Iran, Iraq to mark formal borders next week: Mottaki

BAGHDAD: Iraq and Iran will hold talks from next week to formally mark their borders, Iranian Foreign Minister Manouchehr Mottaki said on Thursday, weeks after a dispute between the two countries over an oil well.

Mottaki made the remarks at a joint media conference with his Iraqi counterpart Hoshyar Zebari on a one-day visit to Baghdad. He was due later to meet with Iraqi President Jalal Talabani and other senior leaders.

“There will be a meeting within a week between the two countries about the borders,” Mottaki told a news conference in the foreign ministry in central Baghdad.

He added that in the following weeks, meetings would be held between technical committees from the two countries to determine the land and maritime borders separating the two countries.

Iranian television said earlier that Mottaki, on his first visit to Iraq since September, was leading a large delegation on the visit, which was to focus on bilateral security co-operation and border issues.

Tehran has often been accused by US military leaders, whose forces still have a large presence in Iraq, of funding and training Shiite militant groups and undermining security in the conflict-torn country.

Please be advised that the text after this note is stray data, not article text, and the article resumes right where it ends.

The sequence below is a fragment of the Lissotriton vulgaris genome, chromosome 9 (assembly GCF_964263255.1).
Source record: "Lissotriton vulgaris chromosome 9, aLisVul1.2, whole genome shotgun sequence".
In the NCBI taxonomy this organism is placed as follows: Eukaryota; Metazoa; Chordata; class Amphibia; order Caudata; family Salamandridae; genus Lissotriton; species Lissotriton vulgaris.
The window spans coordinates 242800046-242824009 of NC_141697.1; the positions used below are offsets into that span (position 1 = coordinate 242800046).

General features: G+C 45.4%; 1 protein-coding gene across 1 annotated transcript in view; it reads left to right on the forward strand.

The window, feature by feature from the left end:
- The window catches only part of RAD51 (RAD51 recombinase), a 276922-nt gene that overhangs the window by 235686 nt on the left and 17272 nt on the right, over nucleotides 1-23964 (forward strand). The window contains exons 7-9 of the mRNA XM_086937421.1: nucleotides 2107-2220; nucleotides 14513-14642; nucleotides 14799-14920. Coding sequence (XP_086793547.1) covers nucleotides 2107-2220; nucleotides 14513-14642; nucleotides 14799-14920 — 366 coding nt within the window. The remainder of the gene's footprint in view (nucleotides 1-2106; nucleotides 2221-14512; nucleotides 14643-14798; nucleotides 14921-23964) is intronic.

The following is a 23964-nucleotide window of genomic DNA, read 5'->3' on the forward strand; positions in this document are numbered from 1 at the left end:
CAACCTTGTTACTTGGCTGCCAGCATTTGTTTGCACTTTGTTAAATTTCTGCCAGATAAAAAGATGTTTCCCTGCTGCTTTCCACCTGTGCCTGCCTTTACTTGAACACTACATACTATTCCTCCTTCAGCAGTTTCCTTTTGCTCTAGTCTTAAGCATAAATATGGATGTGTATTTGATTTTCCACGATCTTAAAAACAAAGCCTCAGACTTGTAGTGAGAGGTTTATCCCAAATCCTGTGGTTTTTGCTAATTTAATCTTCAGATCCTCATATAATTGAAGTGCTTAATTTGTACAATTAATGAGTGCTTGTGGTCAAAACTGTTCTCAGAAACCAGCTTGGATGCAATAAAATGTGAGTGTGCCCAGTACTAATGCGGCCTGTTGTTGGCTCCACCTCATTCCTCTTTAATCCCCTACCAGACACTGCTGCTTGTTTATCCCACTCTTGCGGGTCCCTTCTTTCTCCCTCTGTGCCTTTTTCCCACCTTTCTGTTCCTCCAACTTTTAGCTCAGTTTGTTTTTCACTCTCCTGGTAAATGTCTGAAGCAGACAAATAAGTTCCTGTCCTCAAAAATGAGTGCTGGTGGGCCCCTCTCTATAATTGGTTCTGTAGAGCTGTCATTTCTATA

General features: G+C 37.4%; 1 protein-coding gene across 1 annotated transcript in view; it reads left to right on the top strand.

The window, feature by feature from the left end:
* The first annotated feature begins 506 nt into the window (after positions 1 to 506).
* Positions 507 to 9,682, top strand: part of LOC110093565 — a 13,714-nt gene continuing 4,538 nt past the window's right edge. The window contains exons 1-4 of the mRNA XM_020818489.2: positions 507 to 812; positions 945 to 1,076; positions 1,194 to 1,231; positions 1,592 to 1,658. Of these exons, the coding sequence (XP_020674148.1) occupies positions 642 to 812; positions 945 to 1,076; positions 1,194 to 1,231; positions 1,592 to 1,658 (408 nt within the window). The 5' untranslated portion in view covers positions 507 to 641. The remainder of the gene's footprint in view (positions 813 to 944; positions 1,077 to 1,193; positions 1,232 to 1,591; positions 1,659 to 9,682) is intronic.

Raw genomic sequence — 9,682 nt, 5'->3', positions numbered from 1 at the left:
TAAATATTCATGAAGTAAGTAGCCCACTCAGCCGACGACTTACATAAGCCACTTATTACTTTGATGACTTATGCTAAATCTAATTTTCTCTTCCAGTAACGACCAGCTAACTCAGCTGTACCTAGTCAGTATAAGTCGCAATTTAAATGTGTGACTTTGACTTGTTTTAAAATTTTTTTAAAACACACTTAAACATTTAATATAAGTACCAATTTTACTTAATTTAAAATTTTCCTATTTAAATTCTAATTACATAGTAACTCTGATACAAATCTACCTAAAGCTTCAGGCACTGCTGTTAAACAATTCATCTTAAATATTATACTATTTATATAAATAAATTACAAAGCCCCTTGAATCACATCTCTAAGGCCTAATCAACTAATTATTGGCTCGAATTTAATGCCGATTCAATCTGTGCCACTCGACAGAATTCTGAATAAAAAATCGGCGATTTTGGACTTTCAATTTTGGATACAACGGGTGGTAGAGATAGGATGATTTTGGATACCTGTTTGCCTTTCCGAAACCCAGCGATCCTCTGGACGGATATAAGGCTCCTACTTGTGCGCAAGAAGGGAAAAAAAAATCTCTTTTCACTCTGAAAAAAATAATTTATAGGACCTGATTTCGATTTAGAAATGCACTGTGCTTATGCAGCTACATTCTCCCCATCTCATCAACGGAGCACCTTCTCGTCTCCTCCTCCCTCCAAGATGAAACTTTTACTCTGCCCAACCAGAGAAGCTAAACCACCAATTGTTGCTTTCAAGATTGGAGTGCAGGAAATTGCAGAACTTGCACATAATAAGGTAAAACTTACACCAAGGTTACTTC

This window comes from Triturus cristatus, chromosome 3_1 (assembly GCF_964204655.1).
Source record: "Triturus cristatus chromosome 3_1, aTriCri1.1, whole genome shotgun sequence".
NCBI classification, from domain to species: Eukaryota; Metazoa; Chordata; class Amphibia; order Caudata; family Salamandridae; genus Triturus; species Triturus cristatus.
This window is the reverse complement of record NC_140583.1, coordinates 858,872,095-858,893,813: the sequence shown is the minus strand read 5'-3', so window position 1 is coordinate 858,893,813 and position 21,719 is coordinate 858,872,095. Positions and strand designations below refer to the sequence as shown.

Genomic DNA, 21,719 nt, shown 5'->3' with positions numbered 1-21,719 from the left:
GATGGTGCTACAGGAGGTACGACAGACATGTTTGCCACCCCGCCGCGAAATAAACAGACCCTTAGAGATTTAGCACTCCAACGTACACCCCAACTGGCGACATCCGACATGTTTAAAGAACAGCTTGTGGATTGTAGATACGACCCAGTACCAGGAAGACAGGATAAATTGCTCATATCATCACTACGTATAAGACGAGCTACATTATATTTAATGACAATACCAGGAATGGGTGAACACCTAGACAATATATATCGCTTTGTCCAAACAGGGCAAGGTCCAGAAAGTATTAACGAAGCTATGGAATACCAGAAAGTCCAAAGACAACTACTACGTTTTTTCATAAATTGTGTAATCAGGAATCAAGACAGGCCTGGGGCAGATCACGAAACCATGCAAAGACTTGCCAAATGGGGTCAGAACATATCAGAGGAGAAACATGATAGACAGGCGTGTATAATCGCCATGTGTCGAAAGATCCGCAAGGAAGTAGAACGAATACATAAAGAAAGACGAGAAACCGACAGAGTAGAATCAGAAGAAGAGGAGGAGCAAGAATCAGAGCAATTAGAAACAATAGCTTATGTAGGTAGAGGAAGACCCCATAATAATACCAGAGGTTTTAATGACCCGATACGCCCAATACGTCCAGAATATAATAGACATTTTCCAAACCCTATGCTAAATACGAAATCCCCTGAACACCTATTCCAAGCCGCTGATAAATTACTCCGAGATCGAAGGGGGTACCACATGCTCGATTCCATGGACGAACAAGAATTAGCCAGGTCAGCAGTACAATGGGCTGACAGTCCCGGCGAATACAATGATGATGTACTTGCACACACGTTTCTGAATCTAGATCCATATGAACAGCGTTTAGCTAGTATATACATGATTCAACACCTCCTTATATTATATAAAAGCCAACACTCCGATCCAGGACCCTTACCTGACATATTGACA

Mottaki’s latest visit comes just weeks after Iranian forces took over an oil well along the two countries’ disputed border, prompting a stand-off that drove up international crude prices.

On December 18, Iraq’s state-owned South Oil Co. said about a dozen Iranian troops and technicians had arrived at the field, taken control of the Well 4 and raised the Iranian flag. They eventually withdrew days later.

Well 4 is in the Fauqa Field, part of a cluster of oilfields which Iraq unsuccessfully put up for auction to oil majors in June. The field has estimated reserves of 1.55 million barrels.

Though Iraqi officials had said last month that Iranian forces remained on Iraqi territory after withdrawing from the field, Mottaki told reporters: “Some orders have been issued to the Iranian forces to return to their original places.”

He said the oil field offered an “opportunity for joint investment.”

“The border forces of the two countries returned to their places and after the meetings of the technical committees … everything will revert back to normal.”

The takeover was one of the most serious incidents between the two neighbours since the US-led invasion of 2003 toppled now-executed dictator Saddam Hussein’s regime, which fought a devastating 1980-1988 war against Iran.

Zebari told lawmakers last month that Iran has been violating Iraq’s borders since 2006. The two countries share a 1,458-kilometre frontier. —AFP

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